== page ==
On Motzaei Shabbos, I got a call from Riley, the seller’s agent. “Sorry to tell ya this,” she drawled, “but there was another showing on Saturday, and the Palmers got a higher offer. Looks like they’re going to accept it, unless your client can match it.”
I sighed. This was a lousy development, but it does happen. I called the Blackers, and they grudgingly agreed to up their offer. The updated offer was accepted, and we moved into attorney review.
Two days later, Malkie, another agent in town, called me. “I saw that your client is buying the Palmers’ house,” she said with no preamble. “You know my client had already made an offer on the house that was accepted, right?” Her voice was tight. “It’s so not like you to do this. Why would you knock me out of review?”
“Wait, what?” I was astounded. “I had no idea anyone had even seen the house.”
It took a while, but we figured out what had happened. Malkie’s clients, the Greenbergs, had put in an offer on Thursday. Riley had said nothing to us when we came to see the house and accepted our higher offer. She then went back to Malkie and asked her to beat our offer. The Greenbergs’ new offer was the one Riley dangled in front of us while speaking of a “Saturday showing.” She had pitted us again each other to keep hiking up the price.
I updated the Blackers, and they felt terrible. The two couples decided to discuss the issue with a rav. The next night, we had a conference call with Malkie, the Greenbergs, the Blackers, myself, and a rav we all respected. He asked what would happen if we called the agent’s bluff. We all agreed that Riley would probably be so angry, she’d ensure neither family got the house. She’d already told us that her client didn’t want to sell to the people who made the original offer. The psak was that even though it rightfully should go to the Greenbergs, once all this had transpired, it was the Blackers who could move forward with the sale.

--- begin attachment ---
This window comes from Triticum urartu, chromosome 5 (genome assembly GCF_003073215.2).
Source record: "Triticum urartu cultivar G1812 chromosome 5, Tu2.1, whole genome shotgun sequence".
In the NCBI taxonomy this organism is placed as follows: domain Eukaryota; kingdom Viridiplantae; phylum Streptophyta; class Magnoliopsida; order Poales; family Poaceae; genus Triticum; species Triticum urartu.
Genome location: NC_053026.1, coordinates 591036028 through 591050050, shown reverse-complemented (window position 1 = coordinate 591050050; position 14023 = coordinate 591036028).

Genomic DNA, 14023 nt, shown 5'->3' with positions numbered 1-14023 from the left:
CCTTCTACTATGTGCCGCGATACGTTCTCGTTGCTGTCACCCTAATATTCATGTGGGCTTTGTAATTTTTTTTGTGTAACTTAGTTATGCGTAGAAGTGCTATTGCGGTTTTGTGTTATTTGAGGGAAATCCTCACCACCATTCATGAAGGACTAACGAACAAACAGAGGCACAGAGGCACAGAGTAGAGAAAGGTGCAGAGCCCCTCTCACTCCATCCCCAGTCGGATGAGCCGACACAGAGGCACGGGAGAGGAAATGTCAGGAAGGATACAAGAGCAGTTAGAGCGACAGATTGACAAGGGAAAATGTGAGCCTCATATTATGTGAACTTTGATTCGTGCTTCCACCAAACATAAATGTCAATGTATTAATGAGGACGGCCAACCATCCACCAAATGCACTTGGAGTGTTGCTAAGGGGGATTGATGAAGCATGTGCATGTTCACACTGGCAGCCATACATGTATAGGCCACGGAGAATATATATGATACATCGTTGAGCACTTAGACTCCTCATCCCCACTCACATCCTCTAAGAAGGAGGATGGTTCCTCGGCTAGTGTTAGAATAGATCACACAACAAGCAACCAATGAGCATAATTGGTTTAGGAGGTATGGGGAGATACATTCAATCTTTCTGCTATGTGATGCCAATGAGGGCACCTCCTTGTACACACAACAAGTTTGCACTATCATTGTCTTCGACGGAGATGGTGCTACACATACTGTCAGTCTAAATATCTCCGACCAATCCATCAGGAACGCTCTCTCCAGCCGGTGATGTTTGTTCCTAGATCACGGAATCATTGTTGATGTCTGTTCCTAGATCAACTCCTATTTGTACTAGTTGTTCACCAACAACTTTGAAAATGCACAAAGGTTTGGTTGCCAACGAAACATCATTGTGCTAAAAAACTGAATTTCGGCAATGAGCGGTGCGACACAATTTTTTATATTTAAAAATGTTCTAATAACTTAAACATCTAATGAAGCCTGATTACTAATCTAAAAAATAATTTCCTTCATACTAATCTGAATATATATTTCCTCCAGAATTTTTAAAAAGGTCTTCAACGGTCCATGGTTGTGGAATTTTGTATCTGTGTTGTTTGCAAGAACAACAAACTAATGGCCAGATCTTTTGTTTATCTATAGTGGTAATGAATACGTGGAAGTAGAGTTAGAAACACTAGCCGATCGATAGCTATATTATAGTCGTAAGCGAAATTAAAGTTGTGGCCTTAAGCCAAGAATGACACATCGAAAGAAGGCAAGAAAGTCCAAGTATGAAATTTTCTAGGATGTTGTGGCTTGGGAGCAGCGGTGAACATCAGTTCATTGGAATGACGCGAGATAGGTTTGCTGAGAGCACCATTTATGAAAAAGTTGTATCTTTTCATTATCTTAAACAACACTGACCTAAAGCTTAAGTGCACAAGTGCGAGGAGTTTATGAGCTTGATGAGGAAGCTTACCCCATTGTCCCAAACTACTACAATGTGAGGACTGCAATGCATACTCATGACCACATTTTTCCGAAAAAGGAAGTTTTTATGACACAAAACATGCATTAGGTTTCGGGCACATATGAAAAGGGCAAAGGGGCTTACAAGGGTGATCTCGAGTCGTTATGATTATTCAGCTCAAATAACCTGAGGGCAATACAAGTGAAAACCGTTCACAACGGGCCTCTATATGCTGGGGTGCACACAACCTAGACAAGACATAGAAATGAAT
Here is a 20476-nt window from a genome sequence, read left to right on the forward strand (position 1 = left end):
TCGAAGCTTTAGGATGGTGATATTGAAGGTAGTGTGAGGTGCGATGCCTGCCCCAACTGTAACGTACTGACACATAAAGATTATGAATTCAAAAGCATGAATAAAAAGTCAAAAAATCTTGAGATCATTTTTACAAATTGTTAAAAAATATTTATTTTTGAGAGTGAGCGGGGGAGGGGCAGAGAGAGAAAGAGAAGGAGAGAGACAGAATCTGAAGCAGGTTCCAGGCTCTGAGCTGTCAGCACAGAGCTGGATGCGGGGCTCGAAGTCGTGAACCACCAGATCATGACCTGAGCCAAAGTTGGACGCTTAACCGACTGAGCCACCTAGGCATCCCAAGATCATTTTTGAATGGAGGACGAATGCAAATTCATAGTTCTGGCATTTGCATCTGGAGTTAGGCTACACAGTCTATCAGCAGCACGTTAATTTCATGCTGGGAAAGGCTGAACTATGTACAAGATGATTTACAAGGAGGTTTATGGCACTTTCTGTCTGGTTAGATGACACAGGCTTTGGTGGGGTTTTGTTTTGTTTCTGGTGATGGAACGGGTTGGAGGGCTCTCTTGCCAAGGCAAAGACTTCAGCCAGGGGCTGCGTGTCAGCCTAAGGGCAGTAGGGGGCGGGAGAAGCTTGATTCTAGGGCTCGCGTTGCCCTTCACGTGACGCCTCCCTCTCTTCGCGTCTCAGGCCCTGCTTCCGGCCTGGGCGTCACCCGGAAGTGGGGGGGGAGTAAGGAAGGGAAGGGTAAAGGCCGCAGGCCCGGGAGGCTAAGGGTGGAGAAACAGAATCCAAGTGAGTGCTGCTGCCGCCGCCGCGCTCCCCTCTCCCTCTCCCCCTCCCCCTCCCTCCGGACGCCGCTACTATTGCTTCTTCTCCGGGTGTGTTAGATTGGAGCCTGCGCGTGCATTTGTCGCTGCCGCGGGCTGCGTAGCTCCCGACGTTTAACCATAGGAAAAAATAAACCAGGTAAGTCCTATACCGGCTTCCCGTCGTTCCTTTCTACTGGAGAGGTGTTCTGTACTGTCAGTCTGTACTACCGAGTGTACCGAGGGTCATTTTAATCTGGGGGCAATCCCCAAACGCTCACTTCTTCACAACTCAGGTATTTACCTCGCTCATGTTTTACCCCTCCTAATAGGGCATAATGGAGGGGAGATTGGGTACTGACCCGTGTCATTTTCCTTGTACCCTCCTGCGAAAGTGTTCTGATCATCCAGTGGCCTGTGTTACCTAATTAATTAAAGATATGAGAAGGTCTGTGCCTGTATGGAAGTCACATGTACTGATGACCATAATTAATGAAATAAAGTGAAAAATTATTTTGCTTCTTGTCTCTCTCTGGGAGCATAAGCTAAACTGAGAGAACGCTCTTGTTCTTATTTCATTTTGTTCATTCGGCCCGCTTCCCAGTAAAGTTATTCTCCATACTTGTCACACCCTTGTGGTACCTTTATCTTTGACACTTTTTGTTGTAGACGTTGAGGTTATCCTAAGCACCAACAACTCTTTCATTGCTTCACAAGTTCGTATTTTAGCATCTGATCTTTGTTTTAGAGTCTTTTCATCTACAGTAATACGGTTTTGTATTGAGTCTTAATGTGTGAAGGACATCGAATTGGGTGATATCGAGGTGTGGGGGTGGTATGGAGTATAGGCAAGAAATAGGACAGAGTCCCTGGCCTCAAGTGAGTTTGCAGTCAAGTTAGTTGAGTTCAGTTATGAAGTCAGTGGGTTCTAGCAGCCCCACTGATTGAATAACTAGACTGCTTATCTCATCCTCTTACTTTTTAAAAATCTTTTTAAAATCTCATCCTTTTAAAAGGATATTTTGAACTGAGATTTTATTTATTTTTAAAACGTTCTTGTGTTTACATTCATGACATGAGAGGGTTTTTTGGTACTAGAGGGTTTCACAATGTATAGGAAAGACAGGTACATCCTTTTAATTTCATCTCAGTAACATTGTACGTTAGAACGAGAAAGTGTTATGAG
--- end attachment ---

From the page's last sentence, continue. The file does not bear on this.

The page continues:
The Garzas were moving down south, and I sold their home. The day we closed, they were on a Caribbean cruise they’d booked months before. The title company, who processes the funds, sent me my commission check.
A few days later, the check arrived — and when I saw the sum, I gasped. It was for nearly $4,000 more than we were owed, clearly a mistake. We calculated what it should have been and called the company. They brushed us off, telling us the check was covered, and we could just keep it. There was no way I’d do that.
We called the Garzas, but they didn’t pick up because they were in middle of the Caribbean. We emailed, letting them know we needed to reach them ASAP. They called, and we updated them. They said that with all the money being spent on their vacation, they probably never would have noticed the discrepancy; they were so grateful we were honest. And the very next day, they sent us a referral.
Being honest is always worth it. Sometimes you get to see it in This World too.
to be continued…
*All names and details have been changed
Nechama “Nicky” Norman is a licensed real estate agent servicing greater Lakewood, New Jersey. She focuses on residential property and loves to educate people about buying and selling by hosting seller events.
If you’re not sure your agent is being entirely straightforward, once you make an offer, ask for a signed acknowledgment from the seller that the offer was seen.
(Originally featured in Family First, Issue 811)
Oops! We could not locate your form.